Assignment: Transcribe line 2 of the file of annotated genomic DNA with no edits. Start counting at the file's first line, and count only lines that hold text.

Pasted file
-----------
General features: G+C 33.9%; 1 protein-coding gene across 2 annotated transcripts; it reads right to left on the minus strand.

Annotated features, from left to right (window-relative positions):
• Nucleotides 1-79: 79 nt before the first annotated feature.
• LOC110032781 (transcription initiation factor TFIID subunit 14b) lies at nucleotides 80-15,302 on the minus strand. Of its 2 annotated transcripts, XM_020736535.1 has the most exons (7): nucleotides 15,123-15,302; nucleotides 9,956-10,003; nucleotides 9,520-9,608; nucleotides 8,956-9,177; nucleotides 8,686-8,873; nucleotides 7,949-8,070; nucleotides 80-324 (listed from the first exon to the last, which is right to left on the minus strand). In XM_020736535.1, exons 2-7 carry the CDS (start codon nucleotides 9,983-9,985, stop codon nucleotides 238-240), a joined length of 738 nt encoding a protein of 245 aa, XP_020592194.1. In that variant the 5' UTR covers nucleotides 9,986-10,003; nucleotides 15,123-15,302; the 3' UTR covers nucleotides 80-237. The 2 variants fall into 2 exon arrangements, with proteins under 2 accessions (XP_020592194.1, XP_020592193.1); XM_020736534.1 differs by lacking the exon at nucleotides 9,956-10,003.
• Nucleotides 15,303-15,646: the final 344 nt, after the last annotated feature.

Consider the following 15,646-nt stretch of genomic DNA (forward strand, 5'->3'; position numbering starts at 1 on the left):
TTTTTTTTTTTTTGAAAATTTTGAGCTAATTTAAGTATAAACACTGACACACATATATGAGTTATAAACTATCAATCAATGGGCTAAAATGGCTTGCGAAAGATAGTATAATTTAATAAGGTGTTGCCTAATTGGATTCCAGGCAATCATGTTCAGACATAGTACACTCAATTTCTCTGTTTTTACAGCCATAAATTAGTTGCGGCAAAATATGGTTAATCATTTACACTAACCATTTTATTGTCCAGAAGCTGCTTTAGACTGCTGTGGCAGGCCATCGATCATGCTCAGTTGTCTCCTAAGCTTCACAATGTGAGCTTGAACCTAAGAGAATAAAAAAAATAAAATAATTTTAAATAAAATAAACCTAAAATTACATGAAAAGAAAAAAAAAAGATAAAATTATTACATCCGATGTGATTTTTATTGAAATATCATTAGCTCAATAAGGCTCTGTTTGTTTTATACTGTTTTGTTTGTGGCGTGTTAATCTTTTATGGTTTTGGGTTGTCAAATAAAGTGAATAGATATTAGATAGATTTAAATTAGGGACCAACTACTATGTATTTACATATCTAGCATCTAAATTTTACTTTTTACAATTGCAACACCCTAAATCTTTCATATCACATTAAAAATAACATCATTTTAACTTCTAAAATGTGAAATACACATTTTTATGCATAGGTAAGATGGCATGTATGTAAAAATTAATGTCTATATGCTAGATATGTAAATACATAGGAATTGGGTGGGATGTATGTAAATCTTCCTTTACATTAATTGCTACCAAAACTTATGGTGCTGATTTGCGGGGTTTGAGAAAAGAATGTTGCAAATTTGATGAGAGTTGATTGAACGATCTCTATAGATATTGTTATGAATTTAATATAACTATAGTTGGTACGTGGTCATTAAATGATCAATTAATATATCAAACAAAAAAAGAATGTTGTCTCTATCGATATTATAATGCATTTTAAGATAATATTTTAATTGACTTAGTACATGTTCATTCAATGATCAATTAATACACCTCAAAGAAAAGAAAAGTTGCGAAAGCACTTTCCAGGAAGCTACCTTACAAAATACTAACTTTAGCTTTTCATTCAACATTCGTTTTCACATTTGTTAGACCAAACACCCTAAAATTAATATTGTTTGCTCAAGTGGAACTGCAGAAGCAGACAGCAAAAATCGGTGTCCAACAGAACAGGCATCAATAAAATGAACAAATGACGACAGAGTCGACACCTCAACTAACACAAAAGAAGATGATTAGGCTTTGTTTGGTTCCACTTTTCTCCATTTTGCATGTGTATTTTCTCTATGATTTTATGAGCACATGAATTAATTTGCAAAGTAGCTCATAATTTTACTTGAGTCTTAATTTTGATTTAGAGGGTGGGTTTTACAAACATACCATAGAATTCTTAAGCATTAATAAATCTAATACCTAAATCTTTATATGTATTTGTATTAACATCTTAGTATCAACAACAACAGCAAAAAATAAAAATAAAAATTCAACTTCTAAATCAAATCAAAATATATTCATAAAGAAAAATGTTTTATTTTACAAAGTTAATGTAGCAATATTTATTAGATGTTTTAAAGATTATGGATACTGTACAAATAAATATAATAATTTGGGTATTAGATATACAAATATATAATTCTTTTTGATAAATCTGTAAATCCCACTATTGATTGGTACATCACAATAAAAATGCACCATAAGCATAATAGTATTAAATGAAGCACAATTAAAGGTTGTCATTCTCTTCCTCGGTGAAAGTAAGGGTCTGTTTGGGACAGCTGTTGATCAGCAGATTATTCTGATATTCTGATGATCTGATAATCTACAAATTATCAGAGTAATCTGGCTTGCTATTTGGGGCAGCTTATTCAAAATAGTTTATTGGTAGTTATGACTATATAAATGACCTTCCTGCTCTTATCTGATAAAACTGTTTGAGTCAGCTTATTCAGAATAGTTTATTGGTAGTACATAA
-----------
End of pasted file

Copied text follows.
Annotated features, from left to right (window-relative positions):